|Written by Rob Goldman
Stay On The Train
Wow. I don’t know how else to describe it. We have been preaching for weeks that once Thanksgiving hit we should start the seasonal rally. Of course we referenced it in our Thanksgiving Special Report last week but the magnitude of the performance took us by surprise.
Not only was it the market’s best weekly performance since June, it was a pretty broad based rally. To put it in perspective, when we wrote the Special Report, we were up a couple of percentage points. The returns of the major indices doubled by week’s end.
I don’t think we are going to see another 4% weekly gain, but the trend is our friend right now. There are secular and market-specific reasons why the market will continue its upward trend for a while: At first blush, it looks like Black Friday “weekend”, was a good one. The National Retail Federation reported that the number of brick and mortar shoppers was up over last year, and the amount of money spent per shopper rose 6%.
Cyber Monday looks to be solid as well. Even though not all the discounts are fully factored in until today, online sales were already up 16-18% for the weekend. Think the endless, I mean endless ads did not help?
An old adage is that October and November’s pain is December’s gain. By the way, even with the rally, we are still down, quarter-to-date.
With earnings season basically done, little corporate bad news is in the offing.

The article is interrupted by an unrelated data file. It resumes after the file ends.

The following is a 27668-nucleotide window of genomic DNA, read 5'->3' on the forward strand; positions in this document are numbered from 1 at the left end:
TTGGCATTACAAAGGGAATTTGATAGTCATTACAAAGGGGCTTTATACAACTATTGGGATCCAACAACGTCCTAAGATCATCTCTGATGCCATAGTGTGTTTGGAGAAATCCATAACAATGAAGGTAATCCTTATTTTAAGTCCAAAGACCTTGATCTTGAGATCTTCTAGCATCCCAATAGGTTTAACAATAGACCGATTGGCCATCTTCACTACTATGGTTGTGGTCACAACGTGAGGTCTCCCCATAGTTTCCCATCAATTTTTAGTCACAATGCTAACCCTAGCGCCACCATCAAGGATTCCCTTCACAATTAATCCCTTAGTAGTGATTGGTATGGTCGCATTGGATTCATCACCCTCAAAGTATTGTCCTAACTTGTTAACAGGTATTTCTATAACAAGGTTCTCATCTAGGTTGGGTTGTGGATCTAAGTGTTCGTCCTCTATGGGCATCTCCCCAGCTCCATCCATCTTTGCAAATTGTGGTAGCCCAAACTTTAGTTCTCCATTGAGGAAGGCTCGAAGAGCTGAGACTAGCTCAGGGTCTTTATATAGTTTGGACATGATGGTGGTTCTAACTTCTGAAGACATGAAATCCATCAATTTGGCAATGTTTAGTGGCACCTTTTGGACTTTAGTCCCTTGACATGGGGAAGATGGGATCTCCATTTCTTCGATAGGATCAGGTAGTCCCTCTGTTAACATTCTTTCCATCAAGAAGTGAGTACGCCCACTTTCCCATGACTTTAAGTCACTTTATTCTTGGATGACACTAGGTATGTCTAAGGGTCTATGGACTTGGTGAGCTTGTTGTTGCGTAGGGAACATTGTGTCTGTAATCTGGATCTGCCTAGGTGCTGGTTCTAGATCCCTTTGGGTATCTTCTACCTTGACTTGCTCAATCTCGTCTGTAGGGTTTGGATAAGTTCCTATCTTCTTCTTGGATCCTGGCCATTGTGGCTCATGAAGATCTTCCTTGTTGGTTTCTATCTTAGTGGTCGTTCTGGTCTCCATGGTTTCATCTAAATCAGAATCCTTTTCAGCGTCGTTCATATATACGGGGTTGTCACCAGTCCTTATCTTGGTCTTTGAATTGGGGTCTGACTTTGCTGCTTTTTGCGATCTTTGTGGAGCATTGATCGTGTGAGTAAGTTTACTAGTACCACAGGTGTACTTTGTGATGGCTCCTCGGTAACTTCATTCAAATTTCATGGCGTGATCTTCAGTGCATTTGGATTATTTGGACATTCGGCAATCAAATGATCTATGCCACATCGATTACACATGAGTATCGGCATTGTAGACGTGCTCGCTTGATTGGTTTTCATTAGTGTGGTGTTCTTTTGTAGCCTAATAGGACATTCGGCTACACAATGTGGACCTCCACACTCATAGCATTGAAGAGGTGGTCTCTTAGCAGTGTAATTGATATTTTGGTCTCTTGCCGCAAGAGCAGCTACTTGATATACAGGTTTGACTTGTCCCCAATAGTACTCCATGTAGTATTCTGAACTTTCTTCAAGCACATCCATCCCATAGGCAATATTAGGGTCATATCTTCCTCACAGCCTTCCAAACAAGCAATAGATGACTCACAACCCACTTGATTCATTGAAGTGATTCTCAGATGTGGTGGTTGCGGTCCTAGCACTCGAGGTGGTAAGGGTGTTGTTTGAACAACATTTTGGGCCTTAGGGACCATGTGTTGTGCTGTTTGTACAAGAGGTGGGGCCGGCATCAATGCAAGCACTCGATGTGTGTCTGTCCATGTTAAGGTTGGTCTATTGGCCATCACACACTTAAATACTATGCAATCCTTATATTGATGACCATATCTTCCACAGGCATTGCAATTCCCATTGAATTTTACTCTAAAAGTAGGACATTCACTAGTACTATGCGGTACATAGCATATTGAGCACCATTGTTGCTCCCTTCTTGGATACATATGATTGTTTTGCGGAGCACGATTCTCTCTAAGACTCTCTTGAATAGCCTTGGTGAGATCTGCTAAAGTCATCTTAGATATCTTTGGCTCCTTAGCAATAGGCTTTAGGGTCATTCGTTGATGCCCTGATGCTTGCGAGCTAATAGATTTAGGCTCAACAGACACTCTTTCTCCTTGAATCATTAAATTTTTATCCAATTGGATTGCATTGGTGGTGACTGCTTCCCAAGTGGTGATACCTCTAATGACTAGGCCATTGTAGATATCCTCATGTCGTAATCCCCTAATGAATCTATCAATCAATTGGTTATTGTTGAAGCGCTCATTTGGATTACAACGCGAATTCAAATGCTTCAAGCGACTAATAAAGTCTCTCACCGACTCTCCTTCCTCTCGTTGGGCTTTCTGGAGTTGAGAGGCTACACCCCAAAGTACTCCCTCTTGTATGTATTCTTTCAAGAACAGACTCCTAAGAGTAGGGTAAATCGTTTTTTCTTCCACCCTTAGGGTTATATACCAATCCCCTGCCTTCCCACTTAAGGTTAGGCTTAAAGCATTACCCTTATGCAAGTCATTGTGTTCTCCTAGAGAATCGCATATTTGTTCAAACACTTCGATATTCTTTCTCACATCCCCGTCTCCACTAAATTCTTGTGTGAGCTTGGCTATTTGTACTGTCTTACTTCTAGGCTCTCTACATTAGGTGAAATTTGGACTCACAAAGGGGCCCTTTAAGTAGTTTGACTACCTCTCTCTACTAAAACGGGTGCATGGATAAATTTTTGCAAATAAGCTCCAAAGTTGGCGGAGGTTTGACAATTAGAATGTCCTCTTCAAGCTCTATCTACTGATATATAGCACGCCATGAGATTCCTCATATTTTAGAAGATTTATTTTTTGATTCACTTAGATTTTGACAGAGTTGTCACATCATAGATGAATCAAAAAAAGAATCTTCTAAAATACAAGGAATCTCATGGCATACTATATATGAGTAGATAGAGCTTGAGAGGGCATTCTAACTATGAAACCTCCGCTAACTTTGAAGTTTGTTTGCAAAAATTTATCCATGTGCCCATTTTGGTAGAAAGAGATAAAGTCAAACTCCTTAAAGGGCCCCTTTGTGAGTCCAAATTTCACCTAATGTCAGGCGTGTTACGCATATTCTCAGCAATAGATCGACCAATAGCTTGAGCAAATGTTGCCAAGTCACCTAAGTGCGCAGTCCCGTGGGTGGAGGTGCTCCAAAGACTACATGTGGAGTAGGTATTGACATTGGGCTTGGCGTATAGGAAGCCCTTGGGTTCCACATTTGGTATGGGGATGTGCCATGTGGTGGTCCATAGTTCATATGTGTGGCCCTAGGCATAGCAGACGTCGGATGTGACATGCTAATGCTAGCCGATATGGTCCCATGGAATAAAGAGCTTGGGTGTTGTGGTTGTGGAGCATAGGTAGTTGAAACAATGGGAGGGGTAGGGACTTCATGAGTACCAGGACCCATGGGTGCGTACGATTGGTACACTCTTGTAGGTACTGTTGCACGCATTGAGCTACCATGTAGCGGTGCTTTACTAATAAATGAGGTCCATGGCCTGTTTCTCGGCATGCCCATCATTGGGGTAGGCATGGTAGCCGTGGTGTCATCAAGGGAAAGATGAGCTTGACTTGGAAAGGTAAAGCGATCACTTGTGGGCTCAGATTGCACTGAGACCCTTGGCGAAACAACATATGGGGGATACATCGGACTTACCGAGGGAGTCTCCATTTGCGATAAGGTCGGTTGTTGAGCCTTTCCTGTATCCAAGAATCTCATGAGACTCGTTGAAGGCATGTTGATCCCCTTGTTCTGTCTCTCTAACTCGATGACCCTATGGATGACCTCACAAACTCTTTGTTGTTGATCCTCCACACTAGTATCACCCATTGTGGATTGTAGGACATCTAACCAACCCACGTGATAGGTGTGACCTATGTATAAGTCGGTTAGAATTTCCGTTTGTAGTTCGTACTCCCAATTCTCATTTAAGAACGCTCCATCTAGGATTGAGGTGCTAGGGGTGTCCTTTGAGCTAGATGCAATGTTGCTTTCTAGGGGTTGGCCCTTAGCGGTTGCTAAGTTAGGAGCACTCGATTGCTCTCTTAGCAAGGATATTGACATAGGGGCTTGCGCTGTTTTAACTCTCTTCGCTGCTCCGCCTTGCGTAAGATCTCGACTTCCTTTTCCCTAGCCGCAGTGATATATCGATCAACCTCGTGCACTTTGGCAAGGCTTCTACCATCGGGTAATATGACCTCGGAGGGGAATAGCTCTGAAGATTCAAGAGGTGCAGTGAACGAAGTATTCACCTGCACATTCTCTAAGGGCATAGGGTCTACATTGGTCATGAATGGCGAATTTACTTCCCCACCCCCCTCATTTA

The rally is led by consumer stocks and tech, both of which were slammed recently. Still, valuations remain largely attractive. Buy them, along with oil and gold.
Could This Derail The Train?
Look, we all know that the market is not without risks. While the rally last week was largely fueled by positive comments regarding the “fiscal cliff”, any stumbling blocks, unresolved issues, changes for the worse, etc. that are discussed will have a negative impact on stocks. In our view, this issue could put a cap on gains, but could also make for another week like last week, albeit 30 days later. Investors should expect that there may be ups and downs, but recent public revolts by key Republicans could signal a fair and balanced end to the issues, along with capital gains taxes, sooner rather than later. We hope.
In any event, we would avoid slow growth dividend paying stocks.